WARREN - Trumbull County Schools' new curriculum will give students a competitive edge in both their education and their career of choice, BP director of Government and Public Affairs Curtis Thomas said.
BP America announced its investment in the STEM-based Web curriculum in a demonstration Wednesday at the Trumbull County Educational Service Center. STEM stands for science, technology, engineering and mathematics.
"It was a great opportunity for BP to explain ... the importance we put on education and how important it is for us to be a part of the fabric of the community,'' Thomas said.
The curriculum involves a state-of-the-art, interactive web-based program that students and teachers can access both at school and home. Students will be able to observe videos and perform activities directly related to a STEM-based field, TCESC Assistant Superintendent Robert Marino said.
An example involving wind turbines was demonstrated during Wednesday's launch. Students were able to observe the positive and negative effects of wind energy on the environment.
Students who are not usually aware of what engineers do, for example, will be able to familiarize themselves with the day-to-day activities of people in that profession, he said.
BP will receive progress reports from TCESC regarding who is accessing the program, what aspects of the program they are utilizing and how often.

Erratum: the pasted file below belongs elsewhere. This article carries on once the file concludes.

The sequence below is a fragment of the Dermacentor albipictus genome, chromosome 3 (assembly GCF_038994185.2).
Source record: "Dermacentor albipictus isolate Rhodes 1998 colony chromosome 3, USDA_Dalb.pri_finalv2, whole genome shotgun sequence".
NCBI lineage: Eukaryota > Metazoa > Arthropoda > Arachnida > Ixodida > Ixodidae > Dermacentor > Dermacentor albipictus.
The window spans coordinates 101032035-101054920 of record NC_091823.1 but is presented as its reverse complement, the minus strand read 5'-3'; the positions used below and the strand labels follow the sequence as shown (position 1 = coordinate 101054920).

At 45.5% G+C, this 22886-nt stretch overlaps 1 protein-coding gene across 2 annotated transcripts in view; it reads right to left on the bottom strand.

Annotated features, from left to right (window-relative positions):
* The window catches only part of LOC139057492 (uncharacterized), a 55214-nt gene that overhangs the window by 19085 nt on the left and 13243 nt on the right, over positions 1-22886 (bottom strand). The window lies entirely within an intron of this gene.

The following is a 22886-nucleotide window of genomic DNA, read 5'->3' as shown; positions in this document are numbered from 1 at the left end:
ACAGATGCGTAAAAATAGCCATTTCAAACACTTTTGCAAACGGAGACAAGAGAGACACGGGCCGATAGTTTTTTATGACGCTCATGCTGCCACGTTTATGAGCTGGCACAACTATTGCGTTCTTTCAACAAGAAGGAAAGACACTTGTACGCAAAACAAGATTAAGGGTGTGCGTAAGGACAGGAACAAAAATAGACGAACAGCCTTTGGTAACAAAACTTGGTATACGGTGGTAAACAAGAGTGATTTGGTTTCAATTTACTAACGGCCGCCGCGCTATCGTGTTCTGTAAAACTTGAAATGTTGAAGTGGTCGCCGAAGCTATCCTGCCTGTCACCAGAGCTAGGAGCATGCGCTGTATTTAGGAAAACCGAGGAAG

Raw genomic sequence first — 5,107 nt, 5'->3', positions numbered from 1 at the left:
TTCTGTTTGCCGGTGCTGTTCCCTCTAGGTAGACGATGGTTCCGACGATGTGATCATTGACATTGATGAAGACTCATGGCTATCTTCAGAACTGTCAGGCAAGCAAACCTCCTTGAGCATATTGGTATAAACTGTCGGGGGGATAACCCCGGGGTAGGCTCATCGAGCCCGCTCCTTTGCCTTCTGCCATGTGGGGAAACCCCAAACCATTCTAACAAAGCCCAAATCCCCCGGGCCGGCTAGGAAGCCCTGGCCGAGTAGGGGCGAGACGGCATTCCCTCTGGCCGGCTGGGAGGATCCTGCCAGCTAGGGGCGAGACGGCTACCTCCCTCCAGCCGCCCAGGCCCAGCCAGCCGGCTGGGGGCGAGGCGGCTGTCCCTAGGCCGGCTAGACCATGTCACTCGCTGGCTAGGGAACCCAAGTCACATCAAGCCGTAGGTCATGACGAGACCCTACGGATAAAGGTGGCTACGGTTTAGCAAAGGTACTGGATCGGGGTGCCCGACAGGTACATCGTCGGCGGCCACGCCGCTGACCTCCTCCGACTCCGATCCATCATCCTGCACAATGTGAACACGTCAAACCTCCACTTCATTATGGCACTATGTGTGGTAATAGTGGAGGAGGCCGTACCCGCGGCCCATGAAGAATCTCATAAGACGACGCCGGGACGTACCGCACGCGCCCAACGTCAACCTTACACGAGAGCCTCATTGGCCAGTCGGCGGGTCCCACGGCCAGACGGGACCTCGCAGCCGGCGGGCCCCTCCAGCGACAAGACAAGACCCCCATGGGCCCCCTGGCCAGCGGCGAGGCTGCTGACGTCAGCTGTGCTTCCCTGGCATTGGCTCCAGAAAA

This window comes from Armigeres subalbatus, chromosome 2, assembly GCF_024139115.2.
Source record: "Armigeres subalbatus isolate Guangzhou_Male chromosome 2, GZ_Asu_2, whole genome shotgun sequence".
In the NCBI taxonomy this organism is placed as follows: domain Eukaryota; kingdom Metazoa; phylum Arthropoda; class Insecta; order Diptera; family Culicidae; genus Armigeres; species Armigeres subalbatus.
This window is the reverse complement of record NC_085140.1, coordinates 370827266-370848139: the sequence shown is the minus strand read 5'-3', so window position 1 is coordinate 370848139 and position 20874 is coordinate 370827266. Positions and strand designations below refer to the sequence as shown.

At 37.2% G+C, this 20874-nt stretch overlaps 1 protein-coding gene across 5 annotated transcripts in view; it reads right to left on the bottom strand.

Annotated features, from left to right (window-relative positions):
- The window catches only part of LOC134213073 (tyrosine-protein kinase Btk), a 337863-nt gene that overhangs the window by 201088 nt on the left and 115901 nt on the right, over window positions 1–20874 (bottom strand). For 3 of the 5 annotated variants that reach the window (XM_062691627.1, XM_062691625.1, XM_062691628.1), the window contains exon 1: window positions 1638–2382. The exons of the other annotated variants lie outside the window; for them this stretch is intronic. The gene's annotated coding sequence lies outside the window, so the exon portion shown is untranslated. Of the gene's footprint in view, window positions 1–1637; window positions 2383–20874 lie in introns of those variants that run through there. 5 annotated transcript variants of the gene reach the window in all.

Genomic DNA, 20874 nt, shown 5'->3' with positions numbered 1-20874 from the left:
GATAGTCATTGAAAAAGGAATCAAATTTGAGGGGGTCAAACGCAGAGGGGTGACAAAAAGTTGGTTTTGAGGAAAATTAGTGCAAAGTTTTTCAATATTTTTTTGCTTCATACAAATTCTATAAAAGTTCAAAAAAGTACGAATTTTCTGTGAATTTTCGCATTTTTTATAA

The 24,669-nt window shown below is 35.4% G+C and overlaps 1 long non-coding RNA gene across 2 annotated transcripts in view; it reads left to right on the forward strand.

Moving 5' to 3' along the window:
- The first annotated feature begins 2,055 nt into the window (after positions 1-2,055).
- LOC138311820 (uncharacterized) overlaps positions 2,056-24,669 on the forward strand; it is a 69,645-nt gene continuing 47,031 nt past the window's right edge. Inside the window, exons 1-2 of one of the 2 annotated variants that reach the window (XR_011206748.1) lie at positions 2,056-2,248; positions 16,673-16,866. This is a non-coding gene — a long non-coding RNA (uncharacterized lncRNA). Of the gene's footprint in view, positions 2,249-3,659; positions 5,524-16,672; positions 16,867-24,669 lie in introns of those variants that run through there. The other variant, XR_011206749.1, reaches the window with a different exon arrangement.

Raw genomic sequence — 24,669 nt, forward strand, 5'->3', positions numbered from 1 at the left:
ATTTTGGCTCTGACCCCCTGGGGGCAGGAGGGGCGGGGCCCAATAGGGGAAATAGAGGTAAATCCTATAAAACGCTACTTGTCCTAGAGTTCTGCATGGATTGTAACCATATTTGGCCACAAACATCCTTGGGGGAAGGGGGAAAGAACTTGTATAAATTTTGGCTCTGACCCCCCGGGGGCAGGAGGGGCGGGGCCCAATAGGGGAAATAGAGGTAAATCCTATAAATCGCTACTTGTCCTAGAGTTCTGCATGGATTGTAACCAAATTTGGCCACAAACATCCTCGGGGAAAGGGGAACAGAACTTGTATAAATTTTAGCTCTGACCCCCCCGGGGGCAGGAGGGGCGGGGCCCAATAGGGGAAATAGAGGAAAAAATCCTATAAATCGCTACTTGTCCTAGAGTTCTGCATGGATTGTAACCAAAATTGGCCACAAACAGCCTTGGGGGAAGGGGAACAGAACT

The curriculum involves a partnership between BP, TCESC and the Youngstown-Warren Regional Chamber and was launched with assistance from the Eastern Ohio P-16 (Partnership for Education) Initiative.
The program is available to 20,000 students in grades 4 through 12 in Trumbull County's public school districts.
"TCS had identified this program as one that they need,'' Jim Houck, senior consultant for Pecchia Communications, said. ''It was something that (BP) wanted to fund."
Another reason BP got involved is because it is interested in training the next generation of workers, including engineers, scientists and geologists, professions which BP is looking to hire with the advancement of the oil and gas industry, Thomas said.
"It's no secret it's an aging work force," he said.
BP's investment of $50,000 provides Trumbull County Schools with licensing to the software for two years, funds training for 200 teachers and helps to defray costs of substitutes while teachers are being trained.
At the end of the two-year subscription, BP and Trumbull County Schools will meet to evaluate the progress the program has made and its effect on students to determine whether the program will be continued.